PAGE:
It’s hard not to feel obligated to join the military — hard not to feel like it’s your “duty” to serve. When it is constantly presented to you as your best option, or rather your only option, what other choice do you have? The simple answer is that you don’t — or at least it feels like we aren’t given any other alternative.
Halloween is just around the corner, and you know what that means!
But for the indigenous peoples of the Pacific, there exists a much deeper connection to our land and our oceans. Our land and oceans are so much more than just property. They represent our collective histories, our heritages, and our legacies. Our relationship to our lands and oceans are reciprocal, for we are raised to love, to care for, and to respect them — not only to continually take from them.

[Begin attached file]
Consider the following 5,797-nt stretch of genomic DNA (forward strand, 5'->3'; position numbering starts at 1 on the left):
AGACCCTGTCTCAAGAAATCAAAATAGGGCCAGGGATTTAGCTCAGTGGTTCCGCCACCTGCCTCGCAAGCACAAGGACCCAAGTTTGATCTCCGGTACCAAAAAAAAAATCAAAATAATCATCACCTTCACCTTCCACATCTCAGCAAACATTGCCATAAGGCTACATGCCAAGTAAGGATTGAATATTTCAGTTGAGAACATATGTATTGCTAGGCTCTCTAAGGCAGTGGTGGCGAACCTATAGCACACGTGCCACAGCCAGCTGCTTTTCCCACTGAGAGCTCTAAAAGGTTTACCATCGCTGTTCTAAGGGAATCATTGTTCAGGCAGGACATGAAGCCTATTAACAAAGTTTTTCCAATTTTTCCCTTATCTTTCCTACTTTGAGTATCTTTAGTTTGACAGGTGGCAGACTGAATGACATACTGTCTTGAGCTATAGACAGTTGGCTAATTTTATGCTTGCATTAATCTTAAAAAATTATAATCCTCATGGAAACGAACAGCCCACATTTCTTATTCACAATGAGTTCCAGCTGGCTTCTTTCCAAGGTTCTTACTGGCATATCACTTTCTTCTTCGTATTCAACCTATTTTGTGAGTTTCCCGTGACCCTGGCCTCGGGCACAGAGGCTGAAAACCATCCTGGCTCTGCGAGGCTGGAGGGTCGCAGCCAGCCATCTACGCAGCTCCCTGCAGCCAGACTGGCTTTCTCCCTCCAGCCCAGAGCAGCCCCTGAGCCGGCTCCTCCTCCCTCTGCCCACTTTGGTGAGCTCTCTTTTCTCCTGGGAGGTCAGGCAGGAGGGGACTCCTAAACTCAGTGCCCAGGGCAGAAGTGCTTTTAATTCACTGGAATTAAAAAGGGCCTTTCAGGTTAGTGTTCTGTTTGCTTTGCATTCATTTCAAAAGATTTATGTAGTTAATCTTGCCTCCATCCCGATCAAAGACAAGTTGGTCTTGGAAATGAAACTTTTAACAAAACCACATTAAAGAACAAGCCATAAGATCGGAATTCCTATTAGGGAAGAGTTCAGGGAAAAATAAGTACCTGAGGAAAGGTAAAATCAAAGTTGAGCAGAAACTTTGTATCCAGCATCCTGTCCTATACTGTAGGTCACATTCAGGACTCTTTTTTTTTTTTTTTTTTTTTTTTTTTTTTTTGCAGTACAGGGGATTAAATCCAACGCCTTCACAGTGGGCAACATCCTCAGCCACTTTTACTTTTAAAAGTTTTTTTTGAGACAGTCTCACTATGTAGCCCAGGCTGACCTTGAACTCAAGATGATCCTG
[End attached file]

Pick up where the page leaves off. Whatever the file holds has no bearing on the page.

It was during my first year here at Harvard that I first heard someone use the word “exotic” to describe me. Now, I’ll be honest. The first time one of my classmates said this to me, I was extremely flattered. In fact, I was more than flattered. As a lost, struggling freshman thousands of miles away from home, I clung to the thought of someone thinking that I was beautiful, unique, and intriguing — because initially this was what I equated the word “exotic” with. I would come to realize, however, that the word “exotic” meant something quite different.
But soon, that’s all I’ll have of home — thoughts, dreams, and memories. With the course that climate change is taking, the South Pacific islands are going to be the first to go.